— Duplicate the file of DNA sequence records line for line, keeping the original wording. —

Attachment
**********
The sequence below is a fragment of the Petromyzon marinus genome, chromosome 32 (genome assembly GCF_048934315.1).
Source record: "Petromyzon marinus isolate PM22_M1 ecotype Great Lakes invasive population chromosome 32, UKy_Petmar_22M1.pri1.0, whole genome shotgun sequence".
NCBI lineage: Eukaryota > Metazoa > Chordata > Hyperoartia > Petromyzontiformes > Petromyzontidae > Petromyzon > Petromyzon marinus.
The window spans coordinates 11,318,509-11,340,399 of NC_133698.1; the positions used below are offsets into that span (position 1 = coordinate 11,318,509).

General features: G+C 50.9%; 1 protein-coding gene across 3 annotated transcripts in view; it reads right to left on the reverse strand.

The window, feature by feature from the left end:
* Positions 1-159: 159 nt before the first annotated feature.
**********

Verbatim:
The sequence below is a fragment of the Petromyzon marinus genome, chromosome 32 (genome assembly GCF_048934315.1).
Source record: "Petromyzon marinus isolate PM22_M1 ecotype Great Lakes invasive population chromosome 32, UKy_Petmar_22M1.pri1.0, whole genome shotgun sequence".
NCBI lineage: Eukaryota > Metazoa > Chordata > Hyperoartia > Petromyzontiformes > Petromyzontidae > Petromyzon > Petromyzon marinus.
The window spans coordinates 11,318,509-11,340,399 of NC_133698.1; the positions used below are offsets into that span (position 1 = coordinate 11,318,509).

General features: G+C 50.9%; 1 protein-coding gene across 3 annotated transcripts in view; it reads right to left on the reverse strand.

The window, feature by feature from the left end:
* Positions 1-159: 159 nt before the first annotated feature.